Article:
Rita Duffy. Siege II, 1989. Oil on gesso panel, 122.25 × 122 cm. Courtesy of The Model Home of the Niland Collection/ Graeve Collection.
HN: As the curator of the biennial, you have overseen and selected the creative work of 56 artists. Can you talk about your vision behind Eva International, and its relation to the current political climate?
IG: After having carried out research trips to Northern Ireland (Derry and Belfast), it became evident that the work by artists made in the years preceding the 1998 Good Friday Agreement seemed extremely relevant in today’s new political turmoil – ignited by Brexit and the possibility of a new hard border, a new border not only with the Republic, but with Europe. An important presence of works by the figurative painter Rita Duffy and the experimental sculptor Locky Morris, both from the early 90s, have been included in the exhibition.
John Duncan. Glenbryn Park, Belfast 2004 (2008). Photograph, 100 x 120 cm. Courtesy the artist and EVA International.
The subject of their work reverberates in the anthropological lens of John Duncan (b1968), who in recent years has been photographing the uncanny normality of the Eleventh Night in Northern Ireland, an annual celebration in which Ulster Protestant loyalists burn bonfires with Irish flags in an open display of anti-Catholic and anti-republican sentiment. All of these artists from the North are found in separate constellations of artworks across EVA. In other words, there isn’t a room on these troubles, but each one of them anchors a different relationship between works from other contexts, presenting wider forms and debates on hatred and xenophobia, for example.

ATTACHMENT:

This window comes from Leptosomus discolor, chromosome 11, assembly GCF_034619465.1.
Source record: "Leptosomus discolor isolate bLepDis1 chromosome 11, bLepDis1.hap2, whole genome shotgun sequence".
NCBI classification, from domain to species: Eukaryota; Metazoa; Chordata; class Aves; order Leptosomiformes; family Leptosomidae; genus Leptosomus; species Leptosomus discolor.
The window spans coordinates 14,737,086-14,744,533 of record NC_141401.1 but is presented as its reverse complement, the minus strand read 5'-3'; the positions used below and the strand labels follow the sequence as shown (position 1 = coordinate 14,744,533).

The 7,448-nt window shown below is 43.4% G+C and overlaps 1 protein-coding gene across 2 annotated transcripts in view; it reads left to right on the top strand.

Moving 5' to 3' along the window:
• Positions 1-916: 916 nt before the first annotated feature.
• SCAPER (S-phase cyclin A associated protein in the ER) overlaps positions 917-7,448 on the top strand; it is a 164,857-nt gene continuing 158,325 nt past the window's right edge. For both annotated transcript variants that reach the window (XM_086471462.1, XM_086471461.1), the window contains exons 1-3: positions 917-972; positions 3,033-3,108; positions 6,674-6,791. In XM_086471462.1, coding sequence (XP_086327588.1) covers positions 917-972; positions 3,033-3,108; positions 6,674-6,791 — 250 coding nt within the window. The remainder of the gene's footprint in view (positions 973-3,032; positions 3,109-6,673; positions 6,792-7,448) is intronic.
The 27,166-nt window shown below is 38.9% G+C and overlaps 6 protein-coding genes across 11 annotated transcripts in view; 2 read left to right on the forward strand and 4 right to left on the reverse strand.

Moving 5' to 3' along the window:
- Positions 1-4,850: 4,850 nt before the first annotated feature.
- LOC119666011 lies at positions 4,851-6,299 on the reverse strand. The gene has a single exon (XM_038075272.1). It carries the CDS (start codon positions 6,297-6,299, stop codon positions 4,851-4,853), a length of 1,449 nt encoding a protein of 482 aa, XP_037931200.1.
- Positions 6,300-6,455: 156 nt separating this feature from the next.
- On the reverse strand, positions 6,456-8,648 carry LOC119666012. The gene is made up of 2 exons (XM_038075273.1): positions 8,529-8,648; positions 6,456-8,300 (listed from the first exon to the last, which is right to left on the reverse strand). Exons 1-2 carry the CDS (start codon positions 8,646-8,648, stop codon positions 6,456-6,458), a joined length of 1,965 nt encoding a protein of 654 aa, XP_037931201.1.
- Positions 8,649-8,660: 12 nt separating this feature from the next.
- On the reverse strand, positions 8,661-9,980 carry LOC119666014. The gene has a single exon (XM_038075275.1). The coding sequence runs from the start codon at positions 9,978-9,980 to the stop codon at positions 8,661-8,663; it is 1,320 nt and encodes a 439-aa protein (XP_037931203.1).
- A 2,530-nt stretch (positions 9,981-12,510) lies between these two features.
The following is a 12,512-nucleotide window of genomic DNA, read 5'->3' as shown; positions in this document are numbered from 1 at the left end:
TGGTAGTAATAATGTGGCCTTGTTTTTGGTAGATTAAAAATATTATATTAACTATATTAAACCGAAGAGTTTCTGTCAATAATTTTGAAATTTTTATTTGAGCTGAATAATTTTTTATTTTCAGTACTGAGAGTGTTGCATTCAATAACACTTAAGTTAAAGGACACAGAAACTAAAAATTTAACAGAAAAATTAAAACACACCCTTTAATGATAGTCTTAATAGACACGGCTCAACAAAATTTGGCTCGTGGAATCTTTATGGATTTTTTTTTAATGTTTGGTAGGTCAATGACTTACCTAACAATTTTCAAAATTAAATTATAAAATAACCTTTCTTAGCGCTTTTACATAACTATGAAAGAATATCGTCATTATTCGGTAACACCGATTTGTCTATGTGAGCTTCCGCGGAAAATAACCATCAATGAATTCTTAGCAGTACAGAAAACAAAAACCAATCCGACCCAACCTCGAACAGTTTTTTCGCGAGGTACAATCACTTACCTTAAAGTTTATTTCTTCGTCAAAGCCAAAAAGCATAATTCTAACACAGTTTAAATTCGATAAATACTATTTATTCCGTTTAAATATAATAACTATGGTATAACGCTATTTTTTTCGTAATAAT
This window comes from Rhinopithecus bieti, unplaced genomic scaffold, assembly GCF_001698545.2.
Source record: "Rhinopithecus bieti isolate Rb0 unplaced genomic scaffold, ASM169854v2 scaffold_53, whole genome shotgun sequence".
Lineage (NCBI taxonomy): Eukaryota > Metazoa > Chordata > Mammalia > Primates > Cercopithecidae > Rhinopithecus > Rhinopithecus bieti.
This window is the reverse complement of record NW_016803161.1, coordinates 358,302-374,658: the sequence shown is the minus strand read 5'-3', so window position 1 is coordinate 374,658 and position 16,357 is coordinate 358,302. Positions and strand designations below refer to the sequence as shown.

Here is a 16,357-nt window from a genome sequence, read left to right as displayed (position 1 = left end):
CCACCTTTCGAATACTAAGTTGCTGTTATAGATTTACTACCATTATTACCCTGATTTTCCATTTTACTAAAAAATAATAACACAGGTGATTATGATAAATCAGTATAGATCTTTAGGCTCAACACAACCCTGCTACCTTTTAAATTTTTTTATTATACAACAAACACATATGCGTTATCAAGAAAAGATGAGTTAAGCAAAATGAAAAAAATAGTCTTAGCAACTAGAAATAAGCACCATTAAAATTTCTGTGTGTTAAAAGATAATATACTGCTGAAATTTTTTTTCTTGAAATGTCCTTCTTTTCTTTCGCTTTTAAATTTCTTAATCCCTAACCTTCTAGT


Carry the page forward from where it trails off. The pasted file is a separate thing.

HN: The Artists’ Campaign to Repeal the Eighth Amendment, which originated from conversations in 2015, draws attention to how this amendment has affected women politically. A large part of the programme focuses on the forthcoming abortion referendum. Curatorially, did it feel urgent to discuss these issues?
IG: Yes, it definitely did. In fact, to connect it a little bit to the work of Gonzalez-Foerster, one may see the role of the artist in this civil rights activism on abortion rights as the primary political horizon and imagination in Ireland today. The referendum on whether the 1983 eighth amendment to Ireland’s constitution should be repealed will take place during the 38th EVA International. The eighth amendment is a religious and patriarchal law that continues to criminalise abortion, giving equal rights to life to both the mother and the foetus, making Ireland one of the very few states in Europe where abortion is illegal. The inclusion of the Artists’ Campaign to Repeal the Eighth Amendment is, therefore, a crucial part of the exhibition. At the opening, the campaign organised a very strong and effective procession with banners and live acts. On view in the exhibition space, audiences will also have the chance to see documentation of previous acts of protest by the Artists’ Campaign, and a curated short film programme focused on the trauma of many Irish women having to travel to the UK and Europe to get an abortion.
Mainie Jellett. Installation view at the 38th EVA International 2018. Photograph: Deirdre Power, courtesy of the artist, EVA International 2018, and University of Limerick.
HN: In tracing the history of Ireland, the work of Mainie Jellett (1897-1944) is said to have introduced abstract expressionism to Ireland. Can you talk about her works, which display depictions of Mary and Jesus, and the usage of female art?